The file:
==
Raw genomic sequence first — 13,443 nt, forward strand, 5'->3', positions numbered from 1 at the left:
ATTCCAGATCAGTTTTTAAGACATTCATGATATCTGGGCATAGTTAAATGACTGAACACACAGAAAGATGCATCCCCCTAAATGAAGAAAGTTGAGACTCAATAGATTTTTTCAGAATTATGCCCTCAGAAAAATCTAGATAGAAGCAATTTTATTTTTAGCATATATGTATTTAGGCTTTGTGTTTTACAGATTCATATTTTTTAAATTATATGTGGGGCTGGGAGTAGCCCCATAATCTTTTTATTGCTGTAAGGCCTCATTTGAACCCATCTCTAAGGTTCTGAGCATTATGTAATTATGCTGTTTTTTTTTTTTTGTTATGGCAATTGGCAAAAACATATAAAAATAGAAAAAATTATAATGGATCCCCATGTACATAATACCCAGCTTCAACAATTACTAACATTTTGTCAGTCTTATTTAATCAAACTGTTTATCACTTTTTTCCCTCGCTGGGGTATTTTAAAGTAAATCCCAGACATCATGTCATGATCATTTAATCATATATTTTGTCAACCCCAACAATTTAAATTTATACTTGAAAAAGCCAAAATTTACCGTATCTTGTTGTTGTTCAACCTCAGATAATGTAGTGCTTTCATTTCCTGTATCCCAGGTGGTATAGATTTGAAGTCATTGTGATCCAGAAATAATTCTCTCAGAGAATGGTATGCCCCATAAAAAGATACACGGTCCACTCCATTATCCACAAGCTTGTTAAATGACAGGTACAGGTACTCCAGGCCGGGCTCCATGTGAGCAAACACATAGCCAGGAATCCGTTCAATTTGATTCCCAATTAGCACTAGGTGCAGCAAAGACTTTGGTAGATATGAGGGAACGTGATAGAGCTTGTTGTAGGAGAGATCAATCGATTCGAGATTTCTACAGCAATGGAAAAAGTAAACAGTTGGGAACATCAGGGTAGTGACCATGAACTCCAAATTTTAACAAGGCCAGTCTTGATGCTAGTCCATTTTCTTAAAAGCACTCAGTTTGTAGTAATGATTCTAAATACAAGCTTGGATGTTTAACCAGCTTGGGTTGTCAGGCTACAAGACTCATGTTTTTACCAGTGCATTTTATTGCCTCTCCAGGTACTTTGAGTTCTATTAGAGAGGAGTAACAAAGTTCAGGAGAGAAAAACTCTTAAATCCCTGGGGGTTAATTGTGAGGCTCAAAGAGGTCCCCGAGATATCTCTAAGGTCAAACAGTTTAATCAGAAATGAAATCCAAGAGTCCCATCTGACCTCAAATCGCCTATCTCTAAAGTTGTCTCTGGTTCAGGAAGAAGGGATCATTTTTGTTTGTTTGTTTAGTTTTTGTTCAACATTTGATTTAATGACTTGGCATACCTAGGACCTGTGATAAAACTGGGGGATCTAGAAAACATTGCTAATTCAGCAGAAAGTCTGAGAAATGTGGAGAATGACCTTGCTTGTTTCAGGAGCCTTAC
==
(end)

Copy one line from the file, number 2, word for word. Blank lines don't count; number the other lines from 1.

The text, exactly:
ATTCCAGATCAGTTTTTAAGACATTCATGATATCTGGGCATAGTTAAATGACTGAACACACAGAAAGATGCATCCCCCTAAATGAAGAAAGTTGAGACTCAATAGATTTTTTCAGAATTATGCCCTCAGAAAAATCTAGATAGAAGCAATTTTATTTTTAGCATATATGTATTTAGGCTTTGTGTTTTACAGATTCATATTTTTTAAATTATATGTGGGGCTGGGAGTAGCCCCATAATCTTTTTATTGCTGTAAGGCCTCATTTGAACCCATCTCTAAGGTTCTGAGCATTATGTAATTATGCTGTTTTTTTTTTTTTGTTATGGCAATTGGCAAAAACATATAAAAATAGAAAAAATTATAATGGATCCCCATGTACATAATACCCAGCTTCAACAATTACTAACATTTTGTCAGTCTTATTTAATCAAACTGTTTATCACTTTTTTCCCTCGCTGGGGTATTTTAAAGTAAATCCCAGACATCATGTCATGATCATTTAATCATATATTTTGTCAACCCCAACAATTTAAATTTATACTTGAAAAAGCCAAAATTTACCGTATCTTGTTGTTGTTCAACCTCAGATAATGTAGTGCTTTCATTTCCTGTATCCCAGGTGGTATAGATTTGAAGTCATTGTGATCCAGAAATAATTCTCTCAGAGAATGGTATGCCCCATAAAAAGATACACGGTCCACTCCATTATCCACAAGCTTGTTAAATGACAGGTACAGGTACTCCAGGCCGGGCTCCATGTGAGCAAACACATAGCCAGGAATCCGTTCAATTTGATTCCCAATTAGCACTAGGTGCAGCAAAGACTTTGGTAGATATGAGGGAACGTGATAGAGCTTGTTGTAGGAGAGATCAATCGATTCGAGATTTCTACAGCAATGGAAAAAGTAAACAGTTGGGAACATCAGGGTAGTGACCATGAACTCCAAATTTTAACAAGGCCAGTCTTGATGCTAGTCCATTTTCTTAAAAGCACTCAGTTTGTAGTAATGATTCTAAATACAAGCTTGGATGTTTAACCAGCTTGGGTTGTCAGGCTACAAGACTCATGTTTTTACCAGTGCATTTTATTGCCTCTCCAGGTACTTTGAGTTCTATTAGAGAGGAGTAACAAAGTTCAGGAGAGAAAAACTCTTAAATCCCTGGGGGTTAATTGTGAGGCTCAAAGAGGTCCCCGAGATATCTCTAAGGTCAAACAGTTTAATCAGAAATGAAATCCAAGAGTCCCATCTGACCTCAAATCGCCTATCTCTAAAGTTGTCTCTGGTTCAGGAAGAAGGGATCATTTTTGTTTGTTTGTTTAGTTTTTGTTCAACATTTGATTTAATGACTTGGCATACCTAGGACCTGTGATAAAACTGGGGGATCTAGAAAACATTGCTAATTCAGCAGAAAGTCTGAGAAATGTGGAGAATGACCTTGCTTGTTTCAGGAGCCTTAC